Update: National Weather Service officials have issued a tornado watch for several Midlands and Pee Dee counties as a storm sweeping through the South enters the state.
Officials said the watch means that meteorological conditions are conducive to spawning a tornado. So far, there has not been a reports of a tornado, but Midlands residents are urged to be on alert for changing weather pattens.
The counties included in the tornado watch are: Aiken, Calhoun, Chesterfield, Dillon, Florence, Lancaster, Marion, Orangeburg, Sumter, Bamberg, Cherokee, Clarendon, Edgefield, Horry, Lee, Marlboro, Richland, Union, Barnwell, Chester, Darlington, Fairfield, Kershaw, Lexington, Newberry, Saluda and York.
As the storm moves through the county, officials said high wind gusts could cause some damage and trees could fall due to the loosened soil conditions.
South Carolina Electric & Gas officials are reporting that roughly 260 customers are without power in Lexington, while at least another 100 customers are without power in the North Columbia.
Due to the inclement weather, Orangeburg County 5 School District officials have canceled all after-school programs and activities. Lexington 1 School District officials have canceled all after-school programs and activities as well.
Previous report: A hazardous weather outlook remains in effect for several Midlands Counties as potentially severe weather moves into the area Wednesday afternoon, National Weather Service officials said.
Officials predict that there is a 90 percent chance of showers and thunderstorms in Richland and surrounding counties before 1 p.m. Some of these storms could be severe and could carry wind gusts of up to 46 miles per hour.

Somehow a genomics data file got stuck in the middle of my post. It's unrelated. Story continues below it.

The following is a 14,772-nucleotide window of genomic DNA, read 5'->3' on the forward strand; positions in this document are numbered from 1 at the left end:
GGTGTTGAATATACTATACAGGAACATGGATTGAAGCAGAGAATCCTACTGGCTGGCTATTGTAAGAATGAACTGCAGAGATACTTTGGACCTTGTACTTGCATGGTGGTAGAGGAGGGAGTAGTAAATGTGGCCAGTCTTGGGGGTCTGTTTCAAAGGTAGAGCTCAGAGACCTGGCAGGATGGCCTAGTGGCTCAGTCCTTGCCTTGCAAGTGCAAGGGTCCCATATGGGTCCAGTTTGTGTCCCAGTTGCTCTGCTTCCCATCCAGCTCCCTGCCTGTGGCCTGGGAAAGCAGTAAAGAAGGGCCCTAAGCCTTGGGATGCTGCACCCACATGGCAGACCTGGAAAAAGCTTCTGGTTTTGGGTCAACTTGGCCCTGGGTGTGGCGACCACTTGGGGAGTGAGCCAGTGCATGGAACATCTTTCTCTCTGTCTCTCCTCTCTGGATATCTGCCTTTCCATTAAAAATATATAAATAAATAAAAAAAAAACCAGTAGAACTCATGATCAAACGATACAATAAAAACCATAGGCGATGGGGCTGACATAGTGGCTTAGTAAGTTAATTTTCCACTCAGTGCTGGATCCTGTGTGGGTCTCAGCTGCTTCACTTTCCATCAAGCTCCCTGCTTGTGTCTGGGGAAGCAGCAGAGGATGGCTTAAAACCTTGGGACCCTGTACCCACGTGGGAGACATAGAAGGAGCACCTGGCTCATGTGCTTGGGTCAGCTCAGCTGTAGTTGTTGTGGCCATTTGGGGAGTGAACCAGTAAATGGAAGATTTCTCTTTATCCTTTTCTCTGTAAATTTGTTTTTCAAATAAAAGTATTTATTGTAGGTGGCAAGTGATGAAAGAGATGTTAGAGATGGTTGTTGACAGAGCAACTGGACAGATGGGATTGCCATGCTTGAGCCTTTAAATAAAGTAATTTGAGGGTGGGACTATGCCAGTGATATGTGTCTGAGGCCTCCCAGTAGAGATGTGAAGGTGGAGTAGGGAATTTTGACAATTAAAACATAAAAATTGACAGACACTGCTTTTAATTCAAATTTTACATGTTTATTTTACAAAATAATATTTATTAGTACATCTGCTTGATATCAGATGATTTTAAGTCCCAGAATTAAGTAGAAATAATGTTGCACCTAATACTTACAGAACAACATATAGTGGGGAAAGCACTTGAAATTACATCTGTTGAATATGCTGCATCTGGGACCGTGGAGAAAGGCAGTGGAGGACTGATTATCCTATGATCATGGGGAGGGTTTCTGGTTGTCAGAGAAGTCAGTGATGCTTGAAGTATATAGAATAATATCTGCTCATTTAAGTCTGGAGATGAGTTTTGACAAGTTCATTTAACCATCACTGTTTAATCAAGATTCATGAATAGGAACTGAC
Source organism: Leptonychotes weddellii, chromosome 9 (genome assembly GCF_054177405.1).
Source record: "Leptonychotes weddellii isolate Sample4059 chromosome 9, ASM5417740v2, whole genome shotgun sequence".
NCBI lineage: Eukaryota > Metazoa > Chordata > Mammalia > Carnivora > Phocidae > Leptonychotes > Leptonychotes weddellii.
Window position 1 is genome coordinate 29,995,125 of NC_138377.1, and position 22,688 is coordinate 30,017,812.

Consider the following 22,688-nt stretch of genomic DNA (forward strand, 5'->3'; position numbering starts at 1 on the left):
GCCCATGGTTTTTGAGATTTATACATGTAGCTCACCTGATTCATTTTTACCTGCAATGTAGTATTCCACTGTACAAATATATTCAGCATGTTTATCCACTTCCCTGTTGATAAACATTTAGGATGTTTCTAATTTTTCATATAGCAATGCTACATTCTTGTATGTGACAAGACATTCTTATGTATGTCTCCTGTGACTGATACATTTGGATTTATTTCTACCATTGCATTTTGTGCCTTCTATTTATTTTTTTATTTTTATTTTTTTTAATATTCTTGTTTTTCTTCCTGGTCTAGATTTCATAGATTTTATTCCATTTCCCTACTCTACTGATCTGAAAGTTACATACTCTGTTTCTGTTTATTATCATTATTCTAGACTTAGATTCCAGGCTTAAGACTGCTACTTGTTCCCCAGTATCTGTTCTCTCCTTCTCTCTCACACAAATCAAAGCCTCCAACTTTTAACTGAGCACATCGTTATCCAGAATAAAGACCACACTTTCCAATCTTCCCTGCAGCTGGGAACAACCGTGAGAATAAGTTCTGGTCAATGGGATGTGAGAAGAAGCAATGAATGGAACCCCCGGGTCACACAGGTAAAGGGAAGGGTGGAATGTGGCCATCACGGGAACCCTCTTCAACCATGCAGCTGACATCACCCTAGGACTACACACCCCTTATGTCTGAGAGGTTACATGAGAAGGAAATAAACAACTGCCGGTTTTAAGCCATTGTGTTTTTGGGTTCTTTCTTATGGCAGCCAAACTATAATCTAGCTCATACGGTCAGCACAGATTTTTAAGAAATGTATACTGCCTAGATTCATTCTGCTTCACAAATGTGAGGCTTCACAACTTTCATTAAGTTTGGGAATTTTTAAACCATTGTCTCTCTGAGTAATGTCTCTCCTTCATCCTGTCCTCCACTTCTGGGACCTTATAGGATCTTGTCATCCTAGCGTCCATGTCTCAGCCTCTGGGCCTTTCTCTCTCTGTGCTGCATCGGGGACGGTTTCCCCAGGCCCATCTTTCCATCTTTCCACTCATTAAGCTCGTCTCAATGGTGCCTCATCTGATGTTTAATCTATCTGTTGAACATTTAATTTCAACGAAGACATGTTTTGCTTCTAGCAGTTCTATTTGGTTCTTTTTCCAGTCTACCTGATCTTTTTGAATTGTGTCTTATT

With a high of 74 and high-speed winds, officials say that the storm brings the potential for tornadoes. Even though no Midlands counties have been placed under a tornado watch Wednesday morning, one was issued for Allendale County, and it will remain in effect until 10 a.m.
Motorists are urged to be on the lookout for any trees and power lines that may fall due to the intensity of the winds, officials said.
Many Upstate counties are under a flash-flood warning after the storm dropped 1 to 2 inches of rain since Monday. Officials said those counties are expected to receive and additional 1 to 2 inches of rain Wednesday.
As the storm system moves out of the area, it will leave partly cloudy skies in Columbia Wednesday evening, with a low of 42 degrees. Officials predict that sunny weather will produce high temperatures around the mid-50s through Sunday.